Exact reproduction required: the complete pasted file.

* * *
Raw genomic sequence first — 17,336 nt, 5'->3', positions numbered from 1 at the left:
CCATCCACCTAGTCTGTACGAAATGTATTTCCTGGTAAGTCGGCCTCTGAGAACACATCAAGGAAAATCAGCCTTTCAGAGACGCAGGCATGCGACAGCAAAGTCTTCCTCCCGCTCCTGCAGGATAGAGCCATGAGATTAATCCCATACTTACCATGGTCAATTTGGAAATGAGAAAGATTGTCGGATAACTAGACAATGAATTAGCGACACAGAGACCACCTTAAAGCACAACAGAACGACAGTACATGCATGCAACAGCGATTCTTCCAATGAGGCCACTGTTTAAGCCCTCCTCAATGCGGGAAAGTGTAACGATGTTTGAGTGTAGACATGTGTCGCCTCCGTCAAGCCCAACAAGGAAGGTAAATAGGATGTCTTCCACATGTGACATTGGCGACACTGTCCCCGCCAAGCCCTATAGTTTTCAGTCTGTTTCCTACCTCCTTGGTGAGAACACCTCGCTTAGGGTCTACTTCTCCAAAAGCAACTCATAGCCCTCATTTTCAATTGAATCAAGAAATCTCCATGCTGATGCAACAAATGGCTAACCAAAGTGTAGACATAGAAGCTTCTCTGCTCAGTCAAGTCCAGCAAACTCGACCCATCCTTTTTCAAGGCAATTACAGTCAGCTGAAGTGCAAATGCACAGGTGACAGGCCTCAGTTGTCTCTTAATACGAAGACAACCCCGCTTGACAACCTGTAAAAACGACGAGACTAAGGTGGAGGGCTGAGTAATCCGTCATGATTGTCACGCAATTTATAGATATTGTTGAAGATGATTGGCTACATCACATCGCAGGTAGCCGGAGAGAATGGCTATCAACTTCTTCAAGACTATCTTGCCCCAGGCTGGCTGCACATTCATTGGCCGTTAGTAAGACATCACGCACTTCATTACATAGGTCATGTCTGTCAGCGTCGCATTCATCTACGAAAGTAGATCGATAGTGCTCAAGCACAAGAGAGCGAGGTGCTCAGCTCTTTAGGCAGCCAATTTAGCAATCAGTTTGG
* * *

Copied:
Raw genomic sequence first — 17,336 nt, 5'->3', positions numbered from 1 at the left:
CCATCCACCTAGTCTGTACGAAATGTATTTCCTGGTAAGTCGGCCTCTGAGAACACATCAAGGAAAATCAGCCTTTCAGAGACGCAGGCATGCGACAGCAAAGTCTTCCTCCCGCTCCTGCAGGATAGAGCCATGAGATTAATCCCATACTTACCATGGTCAATTTGGAAATGAGAAAGATTGTCGGATAACTAGACAATGAATTAGCGACACAGAGACCACCTTAAAGCACAACAGAACGACAGTACATGCATGCAACAGCGATTCTTCCAATGAGGCCACTGTTTAAGCCCTCCTCAATGCGGGAAAGTGTAACGATGTTTGAGTGTAGACATGTGTCGCCTCCGTCAAGCCCAACAAGGAAGGTAAATAGGATGTCTTCCACATGTGACATTGGCGACACTGTCCCCGCCAAGCCCTATAGTTTTCAGTCTGTTTCCTACCTCCTTGGTGAGAACACCTCGCTTAGGGTCTACTTCTCCAAAAGCAACTCATAGCCCTCATTTTCAATTGAATCAAGAAATCTCCATGCTGATGCAACAAATGGCTAACCAAAGTGTAGACATAGAAGCTTCTCTGCTCAGTCAAGTCCAGCAAACTCGACCCATCCTTTTTCAAGGCAATTACAGTCAGCTGAAGTGCAAATGCACAGGTGACAGGCCTCAGTTGTCTCTTAATACGAAGACAACCCCGCTTGACAACCTGTAAAAACGACGAGACTAAGGTGGAGGGCTGAGTAATCCGTCATGATTGTCACGCAATTTATAGATATTGTTGAAGATGATTGGCTACATCACATCGCAGGTAGCCGGAGAGAATGGCTATCAACTTCTTCAAGACTATCTTGCCCCAGGCTGGCTGCACATTCATTGGCCGTTAGTAAGACATCACGCACTTCATTACATAGGTCATGTCTGTCAGCGTCGCATTCATCTACGAAAGTAGATCGATAGTGCTCAAGCACAAGAGAGCGAGGTGCTCAGCTCTTTAGGCAGCCAATTTAGCAATCAGTTTGG